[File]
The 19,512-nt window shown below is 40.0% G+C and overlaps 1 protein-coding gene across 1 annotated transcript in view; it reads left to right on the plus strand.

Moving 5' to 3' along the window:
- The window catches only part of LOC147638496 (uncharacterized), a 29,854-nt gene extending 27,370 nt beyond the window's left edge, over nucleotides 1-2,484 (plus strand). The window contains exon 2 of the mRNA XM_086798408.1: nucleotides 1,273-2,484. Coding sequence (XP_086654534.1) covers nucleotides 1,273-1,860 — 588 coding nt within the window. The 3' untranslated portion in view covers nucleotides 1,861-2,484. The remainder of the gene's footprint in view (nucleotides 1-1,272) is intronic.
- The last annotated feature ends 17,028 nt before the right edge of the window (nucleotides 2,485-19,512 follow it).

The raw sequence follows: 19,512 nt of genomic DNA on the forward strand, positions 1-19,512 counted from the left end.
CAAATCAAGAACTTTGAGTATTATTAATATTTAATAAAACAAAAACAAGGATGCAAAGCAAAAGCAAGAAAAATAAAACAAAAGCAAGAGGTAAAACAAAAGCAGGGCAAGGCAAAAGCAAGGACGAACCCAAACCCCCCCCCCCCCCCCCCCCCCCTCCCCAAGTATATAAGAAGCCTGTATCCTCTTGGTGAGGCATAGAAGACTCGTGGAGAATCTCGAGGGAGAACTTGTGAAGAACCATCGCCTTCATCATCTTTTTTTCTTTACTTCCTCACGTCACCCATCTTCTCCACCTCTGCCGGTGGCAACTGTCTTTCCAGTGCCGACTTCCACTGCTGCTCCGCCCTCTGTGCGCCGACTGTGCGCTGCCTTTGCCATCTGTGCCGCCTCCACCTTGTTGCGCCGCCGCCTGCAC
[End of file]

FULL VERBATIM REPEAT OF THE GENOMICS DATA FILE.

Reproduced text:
The 19,512-nt window shown below is 40.0% G+C and overlaps 1 protein-coding gene across 1 annotated transcript in view; it reads left to right on the plus strand.

Moving 5' to 3' along the window:
- The window catches only part of LOC147638496 (uncharacterized), a 29,854-nt gene extending 27,370 nt beyond the window's left edge, over nucleotides 1-2,484 (plus strand). The window contains exon 2 of the mRNA XM_086798408.1: nucleotides 1,273-2,484. Coding sequence (XP_086654534.1) covers nucleotides 1,273-1,860 — 588 coding nt within the window. The 3' untranslated portion in view covers nucleotides 1,861-2,484. The remainder of the gene's footprint in view (nucleotides 1-1,272) is intronic.
- The last annotated feature ends 17,028 nt before the right edge of the window (nucleotides 2,485-19,512 follow it).

The raw sequence follows: 19,512 nt of genomic DNA on the forward strand, positions 1-19,512 counted from the left end.
CAAATCAAGAACTTTGAGTATTATTAATATTTAATAAAACAAAAACAAGGATGCAAAGCAAAAGCAAGAAAAATAAAACAAAAGCAAGAGGTAAAACAAAAGCAGGGCAAGGCAAAAGCAAGGACGAACCCAAACCCCCCCCCCCCCCCCCCCCCCCTCCCCAAGTATATAAGAAGCCTGTATCCTCTTGGTGAGGCATAGAAGACTCGTGGAGAATCTCGAGGGAGAACTTGTGAAGAACCATCGCCTTCATCATCTTTTTTTCTTTACTTCCTCACGTCACCCATCTTCTCCACCTCTGCCGGTGGCAACTGTCTTTCCAGTGCCGACTTCCACTGCTGCTCCGCCCTCTGTGCGCCGACTGTGCGCTGCCTTTGCCATCTGTGCCGCCTCCACCTTGTTGCGCCGCCGCCTGCAC